The global mobile learning market is to grow from $7.98 billion in 2015 to $37.60 billion by 2020, at a compound annual growth rate (CAGR) of 36.3 percent. North America is expected to be the largest market in terms of market size, while Europe and Asia-Pacific are expected to experience an increase in market traction during the forecast period.

This information is contained in the report “Mobile Learning Market by Solution (Mobile Content Authoring, E-books, Portable LMS, Mobile and Video-based Courseware, Interactive Assessments, Content Development, M-Enablement), by Applications, by User Type, & by Region - Global Forecast to 2020.”

The report also notes that communication and learning have been an integral part of the education and training process. These, reinforced with technological advancements such as mobility, real-time content delivery and others have resulted into the genesis of the mobile learning market.
Mobile learning solutions enable educators and trainers to provide real-time interactive training and instructions to the end-users through the medium of smartphones and mobile devices. This not only helps to provide an interactive learning experience but also makes learning not restricted to a classroom or a training room.

Furthermore the applications such as video lectures, audio & video course material, e-books and others allow the access to information on the go which further bridges the time and distance gap between educators and students/employees.

—More info:

Published in Latest News

The 2015 FGDLA Call for Awards supporting the 2015 GV Expo ( has been posted to the main Web page of the Federal Government Distance Learning Association (FGDLA). If you would like to nominate an associate, co-worker, or anyone deserving, the organization invites you to submit a nomination.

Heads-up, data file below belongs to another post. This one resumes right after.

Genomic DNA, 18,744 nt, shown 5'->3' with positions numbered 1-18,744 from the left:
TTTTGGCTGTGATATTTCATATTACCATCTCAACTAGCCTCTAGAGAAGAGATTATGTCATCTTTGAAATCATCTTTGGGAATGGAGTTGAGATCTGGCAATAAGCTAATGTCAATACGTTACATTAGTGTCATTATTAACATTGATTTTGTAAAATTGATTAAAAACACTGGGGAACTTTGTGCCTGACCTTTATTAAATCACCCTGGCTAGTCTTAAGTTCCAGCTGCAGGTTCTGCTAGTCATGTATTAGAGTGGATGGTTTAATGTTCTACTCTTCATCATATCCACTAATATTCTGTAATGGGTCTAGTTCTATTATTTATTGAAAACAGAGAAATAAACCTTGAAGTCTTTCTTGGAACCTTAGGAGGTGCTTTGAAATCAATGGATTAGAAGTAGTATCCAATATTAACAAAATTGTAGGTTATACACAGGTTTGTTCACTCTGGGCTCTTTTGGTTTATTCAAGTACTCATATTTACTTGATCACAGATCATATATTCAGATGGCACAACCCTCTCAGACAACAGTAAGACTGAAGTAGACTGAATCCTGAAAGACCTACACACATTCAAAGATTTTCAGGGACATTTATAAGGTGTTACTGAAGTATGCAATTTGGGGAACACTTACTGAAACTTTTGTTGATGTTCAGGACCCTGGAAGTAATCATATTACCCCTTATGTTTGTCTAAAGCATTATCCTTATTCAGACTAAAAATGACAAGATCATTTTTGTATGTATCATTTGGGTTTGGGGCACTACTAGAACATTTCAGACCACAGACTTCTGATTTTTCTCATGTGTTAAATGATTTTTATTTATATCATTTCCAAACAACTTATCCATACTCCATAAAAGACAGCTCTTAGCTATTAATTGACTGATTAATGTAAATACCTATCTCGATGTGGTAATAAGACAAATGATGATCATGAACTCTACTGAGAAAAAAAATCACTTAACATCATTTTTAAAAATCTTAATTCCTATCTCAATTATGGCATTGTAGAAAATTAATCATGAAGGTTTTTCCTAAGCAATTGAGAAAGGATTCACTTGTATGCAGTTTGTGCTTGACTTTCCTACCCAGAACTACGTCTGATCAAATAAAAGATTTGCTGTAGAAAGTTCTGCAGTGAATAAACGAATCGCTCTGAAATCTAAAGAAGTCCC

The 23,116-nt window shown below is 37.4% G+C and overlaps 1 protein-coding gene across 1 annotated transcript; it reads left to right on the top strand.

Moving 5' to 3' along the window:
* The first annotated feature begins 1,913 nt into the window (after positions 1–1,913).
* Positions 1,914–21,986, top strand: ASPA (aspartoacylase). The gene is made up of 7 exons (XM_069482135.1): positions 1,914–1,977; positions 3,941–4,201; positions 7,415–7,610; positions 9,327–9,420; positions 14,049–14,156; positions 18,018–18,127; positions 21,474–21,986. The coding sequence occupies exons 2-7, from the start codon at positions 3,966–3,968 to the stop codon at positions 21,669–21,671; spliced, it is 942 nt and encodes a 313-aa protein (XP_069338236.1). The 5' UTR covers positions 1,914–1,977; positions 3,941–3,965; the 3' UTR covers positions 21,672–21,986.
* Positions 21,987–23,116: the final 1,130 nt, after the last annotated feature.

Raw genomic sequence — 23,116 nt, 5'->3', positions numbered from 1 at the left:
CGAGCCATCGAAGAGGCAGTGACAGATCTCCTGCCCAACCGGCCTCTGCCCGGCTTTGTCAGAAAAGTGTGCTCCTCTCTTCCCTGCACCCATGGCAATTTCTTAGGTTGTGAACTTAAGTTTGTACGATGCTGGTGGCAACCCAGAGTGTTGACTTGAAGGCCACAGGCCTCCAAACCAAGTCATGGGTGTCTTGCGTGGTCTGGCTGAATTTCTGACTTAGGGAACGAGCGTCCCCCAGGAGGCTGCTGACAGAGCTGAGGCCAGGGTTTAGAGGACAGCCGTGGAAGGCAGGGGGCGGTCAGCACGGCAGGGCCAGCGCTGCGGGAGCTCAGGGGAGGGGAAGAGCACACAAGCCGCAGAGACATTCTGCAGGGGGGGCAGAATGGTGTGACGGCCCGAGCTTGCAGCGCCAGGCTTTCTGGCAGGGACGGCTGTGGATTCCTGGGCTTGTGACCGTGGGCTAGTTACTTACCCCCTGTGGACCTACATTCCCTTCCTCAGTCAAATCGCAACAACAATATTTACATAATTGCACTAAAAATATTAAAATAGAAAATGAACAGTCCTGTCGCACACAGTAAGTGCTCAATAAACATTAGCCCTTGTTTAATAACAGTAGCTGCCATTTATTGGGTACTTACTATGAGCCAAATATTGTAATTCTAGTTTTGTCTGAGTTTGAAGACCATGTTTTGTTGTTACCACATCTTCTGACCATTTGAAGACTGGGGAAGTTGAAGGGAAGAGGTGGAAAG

The award categories and description:

Five-Star: In recognition of an organization for demonstrating excellence in providing continuous support of video production and delivery of distance learning in the federal government.

Innovation: In recognition of an organization for demonstrating excellence in the innovative use of technology supporting video-based content development and delivery of distance learning in the federal government.

Pioneer: In recognition of an individual for demonstrating excellence in teaching or content development of video supporting distance learning in the federal government.

—More info:

Published in Latest News

Katherine Archuleta, the embattled Office of Personnel Management director, resigned last week amid a cascading scandal over her handling of a massive breach of federal employee records that included security-clearance details dating back 15 years.

Archuleta, who has been at the helm of OPM since November 2013, faced pressure from a rush of lawmakers who called for her firing, including the top three House Republicans and Democratic Sen. Mark Warner, who sits on the Senate Intelligence Committee.

Most recently, sensitive information from at least 15 years of background investigations of 21.5 million employees, contractors and job applicants seeking security clearances, and their families, was compromised. That was in addition to another theft, first revealed on June 4, of personal data on 4.2 million employees, including Social Security numbers.